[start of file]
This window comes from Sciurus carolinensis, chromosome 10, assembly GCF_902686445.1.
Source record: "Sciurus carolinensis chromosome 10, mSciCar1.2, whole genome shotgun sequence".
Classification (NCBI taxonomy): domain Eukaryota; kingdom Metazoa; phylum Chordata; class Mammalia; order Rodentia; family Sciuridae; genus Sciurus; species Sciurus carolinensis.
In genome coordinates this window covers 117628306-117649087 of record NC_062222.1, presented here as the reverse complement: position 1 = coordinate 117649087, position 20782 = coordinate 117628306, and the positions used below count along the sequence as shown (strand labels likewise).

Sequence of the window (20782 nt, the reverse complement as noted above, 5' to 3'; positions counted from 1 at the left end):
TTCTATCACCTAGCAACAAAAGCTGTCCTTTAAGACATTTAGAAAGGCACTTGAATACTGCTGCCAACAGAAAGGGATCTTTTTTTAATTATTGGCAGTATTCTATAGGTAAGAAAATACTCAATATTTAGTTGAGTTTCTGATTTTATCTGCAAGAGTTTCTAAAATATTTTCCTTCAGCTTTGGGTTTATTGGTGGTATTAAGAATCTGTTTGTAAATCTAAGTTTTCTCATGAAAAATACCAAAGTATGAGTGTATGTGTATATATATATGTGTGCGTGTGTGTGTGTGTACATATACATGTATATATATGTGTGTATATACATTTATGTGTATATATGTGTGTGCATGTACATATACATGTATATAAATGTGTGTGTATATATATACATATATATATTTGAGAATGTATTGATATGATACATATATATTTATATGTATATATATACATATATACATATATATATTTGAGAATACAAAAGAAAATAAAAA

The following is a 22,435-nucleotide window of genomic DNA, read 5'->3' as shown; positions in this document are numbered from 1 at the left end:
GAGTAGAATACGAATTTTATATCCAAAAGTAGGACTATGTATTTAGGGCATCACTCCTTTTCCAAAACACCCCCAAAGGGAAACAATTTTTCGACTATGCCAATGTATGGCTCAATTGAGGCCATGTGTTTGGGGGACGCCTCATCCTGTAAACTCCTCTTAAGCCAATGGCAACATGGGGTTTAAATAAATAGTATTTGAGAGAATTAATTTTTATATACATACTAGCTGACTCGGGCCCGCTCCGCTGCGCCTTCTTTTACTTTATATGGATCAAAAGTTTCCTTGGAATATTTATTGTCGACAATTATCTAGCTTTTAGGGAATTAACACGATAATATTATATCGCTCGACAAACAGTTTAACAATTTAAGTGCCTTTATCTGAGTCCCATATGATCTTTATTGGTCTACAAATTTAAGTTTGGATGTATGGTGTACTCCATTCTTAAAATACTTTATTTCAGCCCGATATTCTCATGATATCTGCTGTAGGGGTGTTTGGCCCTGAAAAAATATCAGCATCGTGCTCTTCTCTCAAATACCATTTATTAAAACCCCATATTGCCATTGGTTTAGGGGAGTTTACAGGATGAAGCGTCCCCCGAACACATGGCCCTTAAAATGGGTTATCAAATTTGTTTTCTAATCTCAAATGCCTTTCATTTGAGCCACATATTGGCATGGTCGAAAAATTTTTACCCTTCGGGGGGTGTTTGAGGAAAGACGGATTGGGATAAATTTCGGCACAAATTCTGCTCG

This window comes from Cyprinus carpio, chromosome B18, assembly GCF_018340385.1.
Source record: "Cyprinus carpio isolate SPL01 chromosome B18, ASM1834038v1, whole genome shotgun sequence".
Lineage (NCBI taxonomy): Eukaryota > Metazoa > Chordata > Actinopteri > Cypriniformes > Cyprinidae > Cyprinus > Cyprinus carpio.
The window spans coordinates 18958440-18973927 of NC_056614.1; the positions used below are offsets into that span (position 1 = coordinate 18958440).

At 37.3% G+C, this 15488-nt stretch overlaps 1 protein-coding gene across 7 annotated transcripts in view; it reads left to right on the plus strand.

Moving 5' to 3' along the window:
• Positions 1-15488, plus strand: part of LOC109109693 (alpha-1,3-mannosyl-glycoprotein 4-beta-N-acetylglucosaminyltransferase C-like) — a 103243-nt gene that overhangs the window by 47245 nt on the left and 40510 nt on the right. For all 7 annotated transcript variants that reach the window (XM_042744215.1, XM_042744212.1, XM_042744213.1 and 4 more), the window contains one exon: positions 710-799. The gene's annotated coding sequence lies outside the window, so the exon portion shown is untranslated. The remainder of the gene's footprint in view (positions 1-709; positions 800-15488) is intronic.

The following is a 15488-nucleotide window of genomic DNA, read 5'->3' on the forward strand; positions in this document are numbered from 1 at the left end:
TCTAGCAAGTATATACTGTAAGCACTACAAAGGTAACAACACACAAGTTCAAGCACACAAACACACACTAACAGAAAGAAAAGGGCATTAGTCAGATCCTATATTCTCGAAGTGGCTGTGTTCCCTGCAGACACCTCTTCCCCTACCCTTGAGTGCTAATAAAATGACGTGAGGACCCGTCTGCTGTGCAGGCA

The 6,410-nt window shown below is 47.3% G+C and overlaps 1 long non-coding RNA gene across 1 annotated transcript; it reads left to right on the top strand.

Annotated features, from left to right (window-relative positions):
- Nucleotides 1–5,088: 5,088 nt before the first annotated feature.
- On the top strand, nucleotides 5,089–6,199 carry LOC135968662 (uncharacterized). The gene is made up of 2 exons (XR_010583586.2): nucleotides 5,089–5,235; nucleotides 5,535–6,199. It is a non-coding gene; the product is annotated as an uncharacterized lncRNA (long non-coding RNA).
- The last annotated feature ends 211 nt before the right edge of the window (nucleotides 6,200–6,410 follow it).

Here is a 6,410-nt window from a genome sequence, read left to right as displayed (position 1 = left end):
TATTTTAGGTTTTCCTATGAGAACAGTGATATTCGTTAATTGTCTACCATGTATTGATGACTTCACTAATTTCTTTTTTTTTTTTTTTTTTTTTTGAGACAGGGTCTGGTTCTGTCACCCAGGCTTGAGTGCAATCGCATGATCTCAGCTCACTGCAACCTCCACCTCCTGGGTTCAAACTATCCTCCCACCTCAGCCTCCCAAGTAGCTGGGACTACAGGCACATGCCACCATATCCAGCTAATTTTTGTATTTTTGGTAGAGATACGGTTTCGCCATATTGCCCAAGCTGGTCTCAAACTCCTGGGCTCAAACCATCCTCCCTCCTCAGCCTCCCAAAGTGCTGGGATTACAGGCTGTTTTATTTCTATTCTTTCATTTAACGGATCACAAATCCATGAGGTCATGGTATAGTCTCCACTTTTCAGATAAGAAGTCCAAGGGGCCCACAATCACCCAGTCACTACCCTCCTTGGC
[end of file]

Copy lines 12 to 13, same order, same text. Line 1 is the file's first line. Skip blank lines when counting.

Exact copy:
The window spans coordinates 18958440-18973927 of NC_056614.1; the positions used below are offsets into that span (position 1 = coordinate 18958440).

At 37.3% G+C, this 15488-nt stretch overlaps 1 protein-coding gene across 7 annotated transcripts in view; it reads left to right on the plus strand.